Friday, 18 December, 2015

For many people across the UK, this time of year is a busy season as planning is well underway for events to mark Holocaust Memorial Day on or around 27 January. We are very pleased to welcome Sheila Watson from Firrhill High School in Edinburgh to our blog, sharing her perspective on planning a successful event for HMD. Firrhill High School, like so many others across the UK, have marked HMD for a number of years and it is great to see pupils, parents and community members all joinng together and taking part in their activities each year. 

Here are Sheila's thoughts on what makes a good HMD activity:

 

Have you ever thought about organising an event to mark Holocaust Memorial Day? I certainly hadn’t a few years ago but on 28 January 2016 at Firrhill High School, where I work as an art teacher, we will be holding the official Edinburgh Schools HMD 2016 event.

Here’s how I got to this place, together with some ideas and pointers which might help you to create a memorable HMD 2016.

Why Holocaust Memorial Day?

I believe it is important to remember the Holocaust because we need to understand what human beings are capable of and never become indifferent to the suffering of others. Schools should mark HMD because it’s only through education that we can learn not to be the silent ones standing by.

I started out by becoming co-ordinating teacher for our Anne Frank Ambassadors initiative which led to memorial tree-planting and hosting the travelling Anne Frank exhibition in the school library. This culminated in Firrhill High School’s first ever Diversity Day with interactive workshops for all our S3 students (Red Card, Waverley Care, True Colours, See Me, LGBT Youth, Scottish Autism) and Harry Bibring, a Holocaust survivor sharing his personal testimony. There were spin-offs including a Diversity Day book and film – all involving students and the local community.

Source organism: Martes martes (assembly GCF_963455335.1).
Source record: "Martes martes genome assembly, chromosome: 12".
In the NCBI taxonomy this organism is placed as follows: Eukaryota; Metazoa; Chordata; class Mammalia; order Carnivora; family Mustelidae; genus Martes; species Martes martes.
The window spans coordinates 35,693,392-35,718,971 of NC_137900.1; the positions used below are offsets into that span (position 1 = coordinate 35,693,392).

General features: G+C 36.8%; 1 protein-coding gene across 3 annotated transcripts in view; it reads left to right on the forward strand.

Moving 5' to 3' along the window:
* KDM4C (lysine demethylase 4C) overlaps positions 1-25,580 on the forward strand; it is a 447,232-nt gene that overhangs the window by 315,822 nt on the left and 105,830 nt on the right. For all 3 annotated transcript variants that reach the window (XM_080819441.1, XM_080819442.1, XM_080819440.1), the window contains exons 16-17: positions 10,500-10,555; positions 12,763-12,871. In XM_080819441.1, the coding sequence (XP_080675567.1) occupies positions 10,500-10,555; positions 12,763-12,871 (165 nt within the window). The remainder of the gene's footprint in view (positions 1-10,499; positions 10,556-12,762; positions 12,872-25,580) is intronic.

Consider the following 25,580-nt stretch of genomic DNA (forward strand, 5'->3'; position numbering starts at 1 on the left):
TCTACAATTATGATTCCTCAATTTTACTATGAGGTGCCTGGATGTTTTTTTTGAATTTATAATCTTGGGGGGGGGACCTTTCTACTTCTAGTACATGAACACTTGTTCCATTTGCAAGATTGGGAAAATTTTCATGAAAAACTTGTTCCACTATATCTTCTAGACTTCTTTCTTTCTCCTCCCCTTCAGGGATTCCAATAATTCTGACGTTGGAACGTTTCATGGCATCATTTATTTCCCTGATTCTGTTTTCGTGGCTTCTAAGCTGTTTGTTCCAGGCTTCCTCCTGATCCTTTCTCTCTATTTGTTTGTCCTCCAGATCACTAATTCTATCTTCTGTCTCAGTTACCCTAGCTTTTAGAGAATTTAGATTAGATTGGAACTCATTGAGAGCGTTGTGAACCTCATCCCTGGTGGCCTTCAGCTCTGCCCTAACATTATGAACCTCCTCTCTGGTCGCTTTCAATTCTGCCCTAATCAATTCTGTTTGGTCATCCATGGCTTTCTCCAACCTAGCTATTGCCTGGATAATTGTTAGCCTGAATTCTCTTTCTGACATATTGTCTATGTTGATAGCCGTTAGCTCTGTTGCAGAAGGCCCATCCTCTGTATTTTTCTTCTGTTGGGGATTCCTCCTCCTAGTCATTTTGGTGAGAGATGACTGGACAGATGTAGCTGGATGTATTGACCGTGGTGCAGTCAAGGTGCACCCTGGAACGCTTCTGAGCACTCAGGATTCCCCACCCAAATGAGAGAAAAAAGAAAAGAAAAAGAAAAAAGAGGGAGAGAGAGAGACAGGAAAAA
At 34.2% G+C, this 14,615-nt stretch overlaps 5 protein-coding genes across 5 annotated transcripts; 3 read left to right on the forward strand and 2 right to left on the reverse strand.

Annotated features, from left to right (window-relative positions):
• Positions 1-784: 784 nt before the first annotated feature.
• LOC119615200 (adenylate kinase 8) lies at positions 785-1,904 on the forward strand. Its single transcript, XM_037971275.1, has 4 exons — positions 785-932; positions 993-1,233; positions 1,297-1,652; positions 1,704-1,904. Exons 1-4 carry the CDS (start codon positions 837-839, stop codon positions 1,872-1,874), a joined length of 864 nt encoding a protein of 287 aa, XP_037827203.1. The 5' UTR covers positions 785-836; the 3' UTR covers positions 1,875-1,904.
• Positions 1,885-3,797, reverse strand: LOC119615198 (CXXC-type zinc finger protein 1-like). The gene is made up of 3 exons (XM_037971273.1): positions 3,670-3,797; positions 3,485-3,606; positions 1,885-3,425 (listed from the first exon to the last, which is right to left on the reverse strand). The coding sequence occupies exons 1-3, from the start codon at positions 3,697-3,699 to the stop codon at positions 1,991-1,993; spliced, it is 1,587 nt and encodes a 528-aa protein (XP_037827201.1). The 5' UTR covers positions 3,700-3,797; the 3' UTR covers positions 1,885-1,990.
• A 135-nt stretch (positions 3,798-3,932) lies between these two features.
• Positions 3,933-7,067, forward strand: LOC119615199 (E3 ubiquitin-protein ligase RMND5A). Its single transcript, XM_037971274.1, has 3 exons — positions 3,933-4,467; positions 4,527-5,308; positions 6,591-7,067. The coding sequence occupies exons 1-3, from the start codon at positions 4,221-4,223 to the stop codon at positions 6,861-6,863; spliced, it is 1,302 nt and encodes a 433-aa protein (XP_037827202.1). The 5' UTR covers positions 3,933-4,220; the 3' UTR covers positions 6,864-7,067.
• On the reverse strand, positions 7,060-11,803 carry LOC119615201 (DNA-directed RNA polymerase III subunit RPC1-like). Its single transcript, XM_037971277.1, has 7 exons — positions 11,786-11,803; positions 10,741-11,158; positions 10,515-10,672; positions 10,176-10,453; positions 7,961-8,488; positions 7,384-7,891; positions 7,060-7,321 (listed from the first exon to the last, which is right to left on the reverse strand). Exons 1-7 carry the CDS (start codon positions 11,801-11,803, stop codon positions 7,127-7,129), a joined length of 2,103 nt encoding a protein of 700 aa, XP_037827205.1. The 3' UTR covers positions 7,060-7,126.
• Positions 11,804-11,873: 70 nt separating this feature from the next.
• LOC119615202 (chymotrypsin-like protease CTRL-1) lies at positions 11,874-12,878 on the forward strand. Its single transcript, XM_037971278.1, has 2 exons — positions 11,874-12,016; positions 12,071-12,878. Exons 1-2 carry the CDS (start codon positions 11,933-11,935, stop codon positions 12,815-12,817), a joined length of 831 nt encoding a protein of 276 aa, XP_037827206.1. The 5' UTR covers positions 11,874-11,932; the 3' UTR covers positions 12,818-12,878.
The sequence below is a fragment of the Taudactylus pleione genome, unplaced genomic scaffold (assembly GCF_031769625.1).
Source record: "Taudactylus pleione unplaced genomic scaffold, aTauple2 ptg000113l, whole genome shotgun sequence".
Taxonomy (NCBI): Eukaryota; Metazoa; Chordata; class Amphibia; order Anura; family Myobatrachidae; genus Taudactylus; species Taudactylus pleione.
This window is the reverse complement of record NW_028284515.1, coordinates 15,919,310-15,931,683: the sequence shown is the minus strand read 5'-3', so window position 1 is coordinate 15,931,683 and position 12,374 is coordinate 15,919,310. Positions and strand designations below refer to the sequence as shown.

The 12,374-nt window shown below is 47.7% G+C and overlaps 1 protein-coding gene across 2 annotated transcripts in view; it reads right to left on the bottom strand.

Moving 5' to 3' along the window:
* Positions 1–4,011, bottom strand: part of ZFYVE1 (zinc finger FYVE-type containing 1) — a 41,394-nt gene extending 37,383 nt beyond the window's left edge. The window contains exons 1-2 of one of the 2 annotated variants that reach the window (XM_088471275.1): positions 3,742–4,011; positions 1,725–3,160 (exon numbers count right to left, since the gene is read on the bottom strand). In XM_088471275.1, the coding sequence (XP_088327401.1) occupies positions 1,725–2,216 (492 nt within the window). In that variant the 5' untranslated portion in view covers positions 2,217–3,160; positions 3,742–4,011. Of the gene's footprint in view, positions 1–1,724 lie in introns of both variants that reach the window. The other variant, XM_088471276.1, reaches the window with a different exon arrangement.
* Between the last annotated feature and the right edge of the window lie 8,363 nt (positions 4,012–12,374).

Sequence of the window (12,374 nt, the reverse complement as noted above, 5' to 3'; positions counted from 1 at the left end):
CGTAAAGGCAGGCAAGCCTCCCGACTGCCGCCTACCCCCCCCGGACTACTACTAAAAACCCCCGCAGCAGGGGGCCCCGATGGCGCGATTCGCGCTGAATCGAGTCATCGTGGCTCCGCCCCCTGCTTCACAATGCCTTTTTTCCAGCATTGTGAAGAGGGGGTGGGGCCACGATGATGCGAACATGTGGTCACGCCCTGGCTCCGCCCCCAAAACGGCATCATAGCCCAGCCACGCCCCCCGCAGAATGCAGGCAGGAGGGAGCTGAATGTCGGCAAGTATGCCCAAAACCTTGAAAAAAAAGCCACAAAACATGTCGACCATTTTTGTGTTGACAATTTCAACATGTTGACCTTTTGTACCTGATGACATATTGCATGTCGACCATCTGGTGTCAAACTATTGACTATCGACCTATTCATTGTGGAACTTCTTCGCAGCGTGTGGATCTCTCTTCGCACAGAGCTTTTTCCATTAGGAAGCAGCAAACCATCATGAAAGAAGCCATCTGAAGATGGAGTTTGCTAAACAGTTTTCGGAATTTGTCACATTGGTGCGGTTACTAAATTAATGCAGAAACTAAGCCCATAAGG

Firrhill's Diversity Day Get a headline act!

OK, we’re not talking T in the Park, but having a focal point of an inspirational Holocaust survivor such as Zigi Shipper, who will be joining us in January, really helps. When Harry Bibring spoke to 300 students aged 14-15 and 50 members of the local community, you could hear a pin drop!

That being said, it’s not always possible or practical to invite a survivor to come to your event, especially in January with so many events taking place. The HMD website has lots of videos and interviews with survivors which you could play instead.

Interactivity is key

There’s no point in having folk sitting politely listening and occasionally looking at their watches. Involve your audience and make the event truly meaningful. Some of the ideas we’ve used before have included:

  • One minute noise – get the audience to clap to celebrate the lives of the victims of the Holocaust.

  • Unwanted shoes – ask your audience to bring a pair of unwanted shoes in good condition to the event, to be donated to Oxfam immediately after the event. Make a memorial for the evening to help remember all the victims of the Holocaust.

  • Life-size remembrance tree – attendees write their personal answer to the question ‘Why remember the Holocaust?’ and hang a paper leaf on the tree or perhaps write short haiku on the Holocaust to hang on the tree.

  • Q and A sessions or meet the Speaker at break-out times.

  • Arrange tables at a reception with names of victims from the Yad Vashem Database, organised into ages and genders. All guests are matched with a victim of similar age and gender and given a link for them to go on to research more about the individual.

Everyone likes a cuppa!

We’re having two breaks as some folk will come straight from work – one after our headline speaker, Zigi Shipper, and a shorter one at end of our evening. We plan to have kosher food available, some musical performances from our students and see this as a chance for our diverse multi-faith audience of over 300 people to share food together and to encourage people to see past the prejudices that led to past genocides.

The event is to learn the lessons of past genocides. But is also to acknowledge, celebrate and respect the different cultures present in Edinburgh and what they bring to the city and Scotland. 

 

If you’d like to chat further or hear how to avoid some of the mistakes I’ve made along the way, please feel free to contact me via our school website: www.firrhill.edin.sch.uk

 

The HMDT blog highlights topics relevant to our work in Holocaust and genocide education and commemoration. We hear from a variety of guest contributors who provide a range of personal perspectives on issues relevant to them, including those who have experienced state-sponsored persecution and genocide. The views expressed are those of the author and do not necessarily represent the views of HMDT.